Pollen Street Social, 8-10 Pollen Street, London W1
Jason Atherton might be out of Maze, but his new venture is truly hard to navigate
The food at Pollen Street Social is wonderful. Exciting, inventive, delicious. Can we leave it at that? No? Oh, all right.
I wanted to love PSS. The chef/owner, Jason Atherton, is a survivor of the Gordon Ramsay sausage machine whose last kitchen, Maze, was rightly lauded. His own much-anticipated (and much-postponed) place is finally here.
Mr M and I stroll down Pollen Street past vast windows, which reveal a softly lit, woody, welcoming space. The first room has a bar and tables for snackers. A foodie confidante loathes the "it's like tapas" concept but since it's seemingly obligatory for any recently opened restaurant to offer small plates, here it is again. There are mercifully no Scotch eggs or mini burgers.
The restaurant proper is beautiful – a dessert bar lines the back wall, next to a glass-fronted kitchen, where Atherton can be seen (in a blur). A central block contains a giant floral display, a place for wines to be stashed and a waiter's station. The tall "bedside tables", within which the waiters store the order pads, would be rather better if the drawers didn't stick. This focal point is one giant obstruction. The waiters must squeeze past the nearest table to move around it, and they huddle over the computer system in a harried way.
Navigating the menu is as tricky as navigating the room. The small plates, of which there are 16 divided into cold and warm & hot, get pride of place; main course and vegetarian get the back page, just five of each – and the veggie dishes are, in reality, side-dishes.
Our waiter seems unfamiliar with the terrain, too. He suggests six small dishes and a main course. Each. Which strikes me as excessive, especially since only five of the small dishes are less than £10, and main courses are all north of £25. We decide to abandon planning and order what we like the sound of. If we're still hungry we can fill up at the dessert bar.
As I said, the food is wonderful. Our first starter, cauliflower and squid with clear roasted-squid juice, is a sensation – a small arrangement of risotto-like nubbins of squid with shaved cauliflower and an intensely flavoured stock that takes pale and interesting to a new dimension (and then the ink and dark-stained turnips emerge). Full English breakfast is a jammy tomato confit on which sits a perfect slow-cooked egg, shards of bacon and truffle shavings. How one's supposed to divide the unctuous egg on to each of our oval plates is a mystery – and the tomato threatens to overpower all the other flavours.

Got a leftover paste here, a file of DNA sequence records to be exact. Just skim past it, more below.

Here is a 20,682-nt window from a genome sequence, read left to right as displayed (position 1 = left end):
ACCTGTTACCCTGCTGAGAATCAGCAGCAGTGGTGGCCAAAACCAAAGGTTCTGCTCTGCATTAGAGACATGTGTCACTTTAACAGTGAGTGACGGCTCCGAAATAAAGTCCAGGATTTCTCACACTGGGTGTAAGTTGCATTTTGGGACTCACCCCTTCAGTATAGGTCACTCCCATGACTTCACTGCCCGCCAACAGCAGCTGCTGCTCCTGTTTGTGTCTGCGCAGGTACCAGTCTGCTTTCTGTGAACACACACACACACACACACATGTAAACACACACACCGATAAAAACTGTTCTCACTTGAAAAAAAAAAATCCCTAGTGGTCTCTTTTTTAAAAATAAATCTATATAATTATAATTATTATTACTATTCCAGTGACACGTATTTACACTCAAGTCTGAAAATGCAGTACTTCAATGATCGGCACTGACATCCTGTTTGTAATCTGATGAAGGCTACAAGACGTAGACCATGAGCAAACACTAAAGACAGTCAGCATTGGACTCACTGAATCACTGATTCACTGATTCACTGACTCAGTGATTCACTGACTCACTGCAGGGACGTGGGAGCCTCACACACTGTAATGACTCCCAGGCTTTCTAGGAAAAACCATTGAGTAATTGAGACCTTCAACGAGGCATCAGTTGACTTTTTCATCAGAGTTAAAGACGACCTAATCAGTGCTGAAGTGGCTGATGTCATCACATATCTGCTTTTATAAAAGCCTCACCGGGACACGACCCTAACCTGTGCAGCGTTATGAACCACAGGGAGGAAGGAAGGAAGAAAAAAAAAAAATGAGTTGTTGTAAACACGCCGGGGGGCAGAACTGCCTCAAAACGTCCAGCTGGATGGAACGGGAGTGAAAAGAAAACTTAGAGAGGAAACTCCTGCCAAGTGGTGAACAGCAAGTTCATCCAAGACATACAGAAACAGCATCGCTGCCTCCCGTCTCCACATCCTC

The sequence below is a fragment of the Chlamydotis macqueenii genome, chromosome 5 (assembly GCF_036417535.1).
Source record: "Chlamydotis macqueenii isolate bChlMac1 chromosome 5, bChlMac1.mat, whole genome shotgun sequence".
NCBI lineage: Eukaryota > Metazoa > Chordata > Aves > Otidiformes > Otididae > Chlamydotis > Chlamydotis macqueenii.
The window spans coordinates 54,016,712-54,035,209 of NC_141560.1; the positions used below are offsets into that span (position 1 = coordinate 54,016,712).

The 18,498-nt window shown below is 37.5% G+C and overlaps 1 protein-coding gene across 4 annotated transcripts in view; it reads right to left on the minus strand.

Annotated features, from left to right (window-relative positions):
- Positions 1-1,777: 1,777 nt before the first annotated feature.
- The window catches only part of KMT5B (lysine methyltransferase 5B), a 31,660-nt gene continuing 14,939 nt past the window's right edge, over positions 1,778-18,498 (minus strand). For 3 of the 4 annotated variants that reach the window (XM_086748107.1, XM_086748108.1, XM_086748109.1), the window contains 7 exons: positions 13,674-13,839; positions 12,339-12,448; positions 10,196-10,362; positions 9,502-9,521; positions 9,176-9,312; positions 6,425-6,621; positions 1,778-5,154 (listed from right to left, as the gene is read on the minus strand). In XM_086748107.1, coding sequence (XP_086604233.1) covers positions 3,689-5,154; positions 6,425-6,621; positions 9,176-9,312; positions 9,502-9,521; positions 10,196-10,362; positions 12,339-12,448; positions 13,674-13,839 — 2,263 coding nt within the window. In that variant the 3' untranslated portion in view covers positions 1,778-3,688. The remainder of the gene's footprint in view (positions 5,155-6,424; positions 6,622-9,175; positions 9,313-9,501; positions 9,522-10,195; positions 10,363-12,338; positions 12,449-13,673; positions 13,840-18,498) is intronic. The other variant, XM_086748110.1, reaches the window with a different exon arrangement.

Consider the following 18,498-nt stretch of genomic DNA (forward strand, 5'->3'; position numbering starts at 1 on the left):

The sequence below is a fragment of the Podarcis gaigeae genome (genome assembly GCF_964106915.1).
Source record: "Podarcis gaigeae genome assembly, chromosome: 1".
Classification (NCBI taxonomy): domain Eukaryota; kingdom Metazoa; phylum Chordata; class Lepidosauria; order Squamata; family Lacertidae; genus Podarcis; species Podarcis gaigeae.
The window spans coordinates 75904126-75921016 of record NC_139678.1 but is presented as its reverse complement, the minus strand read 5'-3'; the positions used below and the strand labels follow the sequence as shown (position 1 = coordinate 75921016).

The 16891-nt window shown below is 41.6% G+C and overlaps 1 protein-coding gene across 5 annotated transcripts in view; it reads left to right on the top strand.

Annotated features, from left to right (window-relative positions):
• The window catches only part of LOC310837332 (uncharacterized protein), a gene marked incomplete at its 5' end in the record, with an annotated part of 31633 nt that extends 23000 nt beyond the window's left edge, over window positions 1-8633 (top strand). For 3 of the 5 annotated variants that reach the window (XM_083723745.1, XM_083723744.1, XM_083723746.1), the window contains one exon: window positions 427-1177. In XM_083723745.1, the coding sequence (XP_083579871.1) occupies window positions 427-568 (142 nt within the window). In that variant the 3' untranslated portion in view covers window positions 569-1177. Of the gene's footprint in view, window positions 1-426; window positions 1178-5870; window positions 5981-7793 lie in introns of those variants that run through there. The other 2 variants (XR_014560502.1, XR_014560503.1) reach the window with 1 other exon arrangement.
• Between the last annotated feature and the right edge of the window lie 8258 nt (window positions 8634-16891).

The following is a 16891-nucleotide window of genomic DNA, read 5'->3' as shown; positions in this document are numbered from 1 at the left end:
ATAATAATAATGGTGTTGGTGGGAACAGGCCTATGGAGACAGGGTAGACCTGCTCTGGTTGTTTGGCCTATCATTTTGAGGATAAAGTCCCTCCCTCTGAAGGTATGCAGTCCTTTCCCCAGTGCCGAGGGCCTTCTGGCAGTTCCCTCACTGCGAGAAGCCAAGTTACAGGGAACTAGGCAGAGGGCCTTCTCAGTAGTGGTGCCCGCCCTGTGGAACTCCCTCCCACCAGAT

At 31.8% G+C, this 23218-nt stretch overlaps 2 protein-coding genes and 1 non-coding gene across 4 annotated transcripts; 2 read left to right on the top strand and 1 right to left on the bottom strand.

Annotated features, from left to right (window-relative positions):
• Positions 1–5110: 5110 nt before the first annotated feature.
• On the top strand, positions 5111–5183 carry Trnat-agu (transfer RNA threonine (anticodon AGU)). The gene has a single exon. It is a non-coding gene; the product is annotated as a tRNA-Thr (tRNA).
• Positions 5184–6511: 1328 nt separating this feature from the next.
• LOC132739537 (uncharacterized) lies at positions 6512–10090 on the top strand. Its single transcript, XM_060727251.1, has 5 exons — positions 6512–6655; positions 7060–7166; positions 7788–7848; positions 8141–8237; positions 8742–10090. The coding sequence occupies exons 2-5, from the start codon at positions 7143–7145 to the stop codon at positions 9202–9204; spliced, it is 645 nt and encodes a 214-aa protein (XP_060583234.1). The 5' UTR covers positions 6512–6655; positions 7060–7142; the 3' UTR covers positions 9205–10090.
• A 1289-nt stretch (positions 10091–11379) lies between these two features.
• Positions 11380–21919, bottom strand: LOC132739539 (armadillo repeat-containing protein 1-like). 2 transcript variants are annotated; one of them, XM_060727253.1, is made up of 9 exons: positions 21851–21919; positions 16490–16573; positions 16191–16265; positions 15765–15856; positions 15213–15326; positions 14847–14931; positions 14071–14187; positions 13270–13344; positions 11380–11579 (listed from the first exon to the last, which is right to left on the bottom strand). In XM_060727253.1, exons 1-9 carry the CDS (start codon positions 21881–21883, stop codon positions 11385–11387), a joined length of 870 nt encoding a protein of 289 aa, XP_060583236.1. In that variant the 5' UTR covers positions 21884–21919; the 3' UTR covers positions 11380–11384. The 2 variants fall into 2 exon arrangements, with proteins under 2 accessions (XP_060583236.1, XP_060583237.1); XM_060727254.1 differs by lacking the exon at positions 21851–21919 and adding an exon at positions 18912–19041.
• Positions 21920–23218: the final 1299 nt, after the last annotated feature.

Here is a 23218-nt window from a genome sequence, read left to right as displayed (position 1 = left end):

Then we have a problem: the other starter, escabeche of quail, chicken-liver cream, nuts and seeds, arrives with the main dish of halibut, Catalan paella, sprouting broccoli with pork-ham fat, and a vegetarian offering – salad of radish, samphire, peanut powder, sweet'n'sour. It doesn't feel right. Hot, cold, big, small. I can't help wishing I'd been steered more carefully through the menu.
The halibut main is one of the best plates I've eaten in years – fresh, firm fish topped with asparagus, and a copper saucepan of soft rice which is at once murky and with distinct flavours of seafood and pork. But the quail is less a dish than a collection of unrelated clever things – though the chicken-liver cream is even better than Heston Blumenthal's.
On to puddings, which we eat at the table (the dessert bar is optional, I guess). Mr M has PBJ, a haute version of the American lunchbox special. A narrow slate is adorned with peanut-butter parfait, strips of cherry jam and creamed rice puffs – tooth-rottingly delicious.
My traditional rice pudding, hay ice-cream and lime jelly is another "huh?" moment. Each component is delicious (although the jelly has me emitting an involuntary squeak, such is its sourness to the power of 1,000 Haribos), but I am not sure they need to be related.
It's been a slow-cooked curate's egg of a meal. I want to come back to sip a cocktail and eat Dingley Dell pork cheek tapas at the bar. Or save up to make the most of the very good wine list and a simple starter and main in the restaurant.
Mr M judges restaurants by imagining how his most and least sophisticated relatives would manage. Atherton's (admirable) aim is to offer flexibility, but if the menu causes anxiety rather than freedom, then things need a tweak.
Scores: 1-3 stay home and cook, 4 needs help, 5 does the job, 6 flashes of promise, 7 good, 8 special, can't wait to go back 9-10 as good as it gets
Pollen Street Social, 8-10 Pollen Street, London W1, tel: 020 7920 7600. Open Mon-Sat for lunch and dinner. About £150 for two, including wine
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Reviews extracted from 'Harden's London and UK Restaurant Guides 2011' www.hardens.com
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